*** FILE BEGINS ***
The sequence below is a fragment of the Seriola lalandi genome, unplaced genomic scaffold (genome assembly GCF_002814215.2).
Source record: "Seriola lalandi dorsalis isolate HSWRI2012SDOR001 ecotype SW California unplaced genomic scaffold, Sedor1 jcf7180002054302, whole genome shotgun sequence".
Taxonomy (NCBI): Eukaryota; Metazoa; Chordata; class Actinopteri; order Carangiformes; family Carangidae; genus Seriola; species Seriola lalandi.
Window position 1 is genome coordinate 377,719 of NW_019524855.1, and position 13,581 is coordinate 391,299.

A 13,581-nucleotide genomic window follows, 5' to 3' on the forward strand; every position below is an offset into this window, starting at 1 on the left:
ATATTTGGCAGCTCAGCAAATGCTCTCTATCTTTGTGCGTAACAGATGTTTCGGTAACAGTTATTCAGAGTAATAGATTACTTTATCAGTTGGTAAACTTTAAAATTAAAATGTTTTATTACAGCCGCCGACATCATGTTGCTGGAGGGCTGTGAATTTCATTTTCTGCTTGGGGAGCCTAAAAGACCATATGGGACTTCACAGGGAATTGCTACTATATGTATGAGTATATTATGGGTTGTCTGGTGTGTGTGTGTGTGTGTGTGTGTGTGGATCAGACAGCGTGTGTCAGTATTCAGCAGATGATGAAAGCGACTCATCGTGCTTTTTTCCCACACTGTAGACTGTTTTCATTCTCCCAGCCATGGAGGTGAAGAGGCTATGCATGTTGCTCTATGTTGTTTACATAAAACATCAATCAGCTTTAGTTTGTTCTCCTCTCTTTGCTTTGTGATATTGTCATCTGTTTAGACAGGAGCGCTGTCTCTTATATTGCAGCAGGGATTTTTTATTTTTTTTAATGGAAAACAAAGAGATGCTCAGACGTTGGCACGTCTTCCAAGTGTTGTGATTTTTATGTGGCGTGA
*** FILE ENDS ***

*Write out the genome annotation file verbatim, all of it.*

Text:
The sequence below is a fragment of the Seriola lalandi genome, unplaced genomic scaffold (genome assembly GCF_002814215.2).
Source record: "Seriola lalandi dorsalis isolate HSWRI2012SDOR001 ecotype SW California unplaced genomic scaffold, Sedor1 jcf7180002054302, whole genome shotgun sequence".
Taxonomy (NCBI): Eukaryota; Metazoa; Chordata; class Actinopteri; order Carangiformes; family Carangidae; genus Seriola; species Seriola lalandi.
Window position 1 is genome coordinate 377,719 of NW_019524855.1, and position 13,581 is coordinate 391,299.

A 13,581-nucleotide genomic window follows, 5' to 3' on the forward strand; every position below is an offset into this window, starting at 1 on the left:
ATATTTGGCAGCTCAGCAAATGCTCTCTATCTTTGTGCGTAACAGATGTTTCGGTAACAGTTATTCAGAGTAATAGATTACTTTATCAGTTGGTAAACTTTAAAATTAAAATGTTTTATTACAGCCGCCGACATCATGTTGCTGGAGGGCTGTGAATTTCATTTTCTGCTTGGGGAGCCTAAAAGACCATATGGGACTTCACAGGGAATTGCTACTATATGTATGAGTATATTATGGGTTGTCTGGTGTGTGTGTGTGTGTGTGTGTGTGTGGATCAGACAGCGTGTGTCAGTATTCAGCAGATGATGAAAGCGACTCATCGTGCTTTTTTCCCACACTGTAGACTGTTTTCATTCTCCCAGCCATGGAGGTGAAGAGGCTATGCATGTTGCTCTATGTTGTTTACATAAAACATCAATCAGCTTTAGTTTGTTCTCCTCTCTTTGCTTTGTGATATTGTCATCTGTTTAGACAGGAGCGCTGTCTCTTATATTGCAGCAGGGATTTTTTATTTTTTTTAATGGAAAACAAAGAGATGCTCAGACGTTGGCACGTCTTCCAAGTGTTGTGATTTTTATGTGGCGTGA